All I Know

All I Know

“But one last thing,” she asks. “How has Jesus dying on the cross healed you?”

A bunch of words bounce through my head, and I’m not sure what to say. We’ve been discussing atonement theory for the better part of an hour, but those phrases are just a bunch of words now.

Theological phrases fall flat in the empty spaces between incomplete stories.

I know all the Bible verses; I’ve known them as long as I can remember. And the diagram, with God on one side and me on the other and the cross in the middle bridging the gap I could never leap.  By His wounds we are healed, but I don’t know how.

And fumbling around for words, all I can come up with is a line from one of my favorite stories. She’s a worship leader, or an ex-worship leader. She recognizes those words from the song, but I remember them from a story.

He had been blind all his life. A lonely man cut off from the world by the cruelty of eyes unable to see. A beggar, until that miraculous day when Jesus spit in the dirt and made mud. Until that day when blind eyes saw light for the very first time. Suddenly the blind beggar was surrounded by religious people asking big questions with big words. “How did Jesus heal you? Where is He now? Is He really sent from God?” Of course he didn’t know, and he didn’t pretend to. All he had to offer was his own story.

It erupts from a heart full of hope, but no neat answers. It erupts all in capital letters, because this is the internet and that’s how we shout.

“STOP ASKING ME THEOLOGY QUESTIONS. ALL I KNOW IS I WAS BLIND AND NOW I CAN SEE.”

In the empty spaces between incomplete stories, this is all I have. And for now, it’s enough.

( If you liked that, read this: “If My Voice Is Heard at All” )

All I Know

April 8, 2013 | 2 minute read

All I Know

“But one last thing,” she asks. “How has Jesus dying on the cross healed you?”

A bunch of words bounce through my head, and I’m not sure what to say. We’ve been discussing atonement theory for the better part of an hour, but those phrases are just a bunch of words now.

Theological phrases fall flat in the empty spaces between incomplete stories.

I know all the Bible verses; I’ve known them as long as I can remember. And the diagram, with God on one side and me on the other and the cross in the middle bridging the gap I could never leap.  By His wounds we are healed, but I don’t know how.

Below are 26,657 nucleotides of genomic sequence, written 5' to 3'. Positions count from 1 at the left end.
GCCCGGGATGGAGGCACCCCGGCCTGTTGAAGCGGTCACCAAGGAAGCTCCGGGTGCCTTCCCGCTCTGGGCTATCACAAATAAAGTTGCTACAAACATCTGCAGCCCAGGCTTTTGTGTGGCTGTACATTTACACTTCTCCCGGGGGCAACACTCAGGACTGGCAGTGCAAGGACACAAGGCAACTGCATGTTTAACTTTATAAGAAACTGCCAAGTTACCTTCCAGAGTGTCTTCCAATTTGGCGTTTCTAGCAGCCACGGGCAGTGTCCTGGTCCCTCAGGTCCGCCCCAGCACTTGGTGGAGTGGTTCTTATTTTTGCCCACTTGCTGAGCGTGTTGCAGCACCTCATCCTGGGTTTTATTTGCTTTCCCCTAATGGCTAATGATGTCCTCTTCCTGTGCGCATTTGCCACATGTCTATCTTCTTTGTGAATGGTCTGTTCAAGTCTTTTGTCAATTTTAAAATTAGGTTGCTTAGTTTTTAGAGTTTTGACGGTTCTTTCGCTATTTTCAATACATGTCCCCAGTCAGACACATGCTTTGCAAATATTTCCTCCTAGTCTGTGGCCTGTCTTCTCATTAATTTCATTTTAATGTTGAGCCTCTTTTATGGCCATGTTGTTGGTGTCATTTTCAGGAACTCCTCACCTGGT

And fumbling around for words, all I can come up with is a line from one of my favorite stories. She’s a worship leader, or an ex-worship leader. She recognizes those words from the song, but I remember them from a story.

He had been blind all his life. A lonely man cut off from the world by the cruelty of eyes unable to see. A beggar, until that miraculous day when Jesus spit in the dirt and made mud. Until that day when blind eyes saw light for the very first time. Suddenly the blind beggar was surrounded by religious people asking big questions with big words. “How did Jesus heal you? Where is He now? Is He really sent from God?” Of course he didn’t know, and he didn’t pretend to. All he had to offer was his own story.

It erupts from a heart full of hope, but no neat answers. It erupts all in capital letters, because this is the internet and that’s how we shout.

“STOP ASKING ME THEOLOGY QUESTIONS. ALL I KNOW IS I WAS BLIND AND NOW I CAN SEE.”

In the empty spaces between incomplete stories, this is all I have. And for now, it’s enough.

( If you liked that, read this: “If My Voice Is Heard at All” )

oh shit it's a signup form!

put your email address here and I'll send you new stuff when I write it.
Something went wrong. Please check your entries and try again.
Shares